Over 9000 people a year are diagnosed with brain tumors in the UK. A brain tumour can be cancerous (malignant) or non-cancerous (benign). It is formed from cells that multiply in the brain in an irregular, uncontrollable way. Depending on the behaviour of the tumour it can be graded from 1 to 4, 1-2 are usually benign tumours that a slow growing whereas 3-4 are usually malignant and more likely to grow back.

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Common symptoms of a brain tumour include:

  • regular, severe headaches
  • seizures
  • persistent nausea, vomiting and drowsiness
  • mental or behavioural changes, such as memory loss or changes in personality
  • progressive weakness or paralysis on one side of the body, vision problems, or speech problems

However, symptoms can develop very slowly and are not always visible to begin with. Brain tumors are most commonly seen in older adults but they can affect people of all ages.

Benign Tumours

A benign (non-cancerous) brain tumour is a group of cells that grows slowly in the brain. This type of tumour tends to stay in one place and not spread to the rest of the body. While they can still be serious and life threatening, they are often successfully treated.

The type of benign tumour depends on the brain cells it has grown from. Examples include:

  • gliomas –tumours of the glial tissue, which binds nerve cells and fibres together
  • meningiomas – tumours of the membranes that cover the brain
  • acoustic neuromas – tumours in the acoustic nerve
  • craniopharyngiomas – tumours near the base of the brain
  • haemangioblastomas –tumours of the brain’s blood vessels
  • pituitary adenomas – tumours of the pituitary gland

Malignant Tumours

A malignant brain tumour is a fast-growing cancer that spreads to other areas of the brain and spine. These types of tumour can start in the brain or spread to the brain from elsewhere in the body, there is also the possibility they will grow back after treatment.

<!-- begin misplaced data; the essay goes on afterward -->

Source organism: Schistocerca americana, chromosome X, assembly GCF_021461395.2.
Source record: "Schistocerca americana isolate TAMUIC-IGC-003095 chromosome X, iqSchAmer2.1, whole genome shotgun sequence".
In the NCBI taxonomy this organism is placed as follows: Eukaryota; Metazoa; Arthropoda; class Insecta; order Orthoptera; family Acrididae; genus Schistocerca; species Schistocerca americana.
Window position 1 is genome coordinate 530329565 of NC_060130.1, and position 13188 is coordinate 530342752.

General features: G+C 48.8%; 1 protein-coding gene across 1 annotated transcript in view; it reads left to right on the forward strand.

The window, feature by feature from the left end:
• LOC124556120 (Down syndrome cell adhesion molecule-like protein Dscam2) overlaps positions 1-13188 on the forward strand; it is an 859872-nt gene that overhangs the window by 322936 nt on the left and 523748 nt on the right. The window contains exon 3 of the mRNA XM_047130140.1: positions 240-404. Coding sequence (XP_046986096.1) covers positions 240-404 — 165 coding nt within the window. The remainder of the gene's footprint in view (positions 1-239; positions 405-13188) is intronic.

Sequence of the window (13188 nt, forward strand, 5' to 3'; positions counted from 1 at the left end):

The majority of malignant brain tumours are gliomas and start in the glial tissue (the part of the brain that supports the nerve cells), they have spread there from other parts of the body. There are different types depending on the cells they developed from:

  • an astrocytoma grows from cells thought to provide the brain’s framework
  • an oligodendroglioma grows from the cells that produce the fatty covering of nerves
  • an ependymoma grows from the cells that line the cavities in the brain

Treatment

When it comes to treating a tumour there are different options, it is important to start treatment quickly. The most common treatment is surgery to remove all or as much of the tumour as feasible, this is then followed by chemotherapy and radiotherapy to kill off any cancerous cells left in the brain and decrease the chances of the tumour regrowing.

Treatment is successful for the majority of benign tumours, with most making a full recovery, but regular checkups are advised as there is still a chance the tumour could return.

The success of treatment for malignant tumours is less effective and often depends on the location of the tumour, your age or your general wellbeing. Most malignant tumours return at some point after treatment.

If your tumour does return, the treatment aims to control the growth of the tumour and prolong your life as a cure is not often possible. Around 40% live at least a year and just under 20% live 5-10 years.

Living with a brain tumour is tough, it is perfectly normal to be worried and anxious over what may happen to you and your family, but it is important to seek information from the right people who can deal with any worries you may have.

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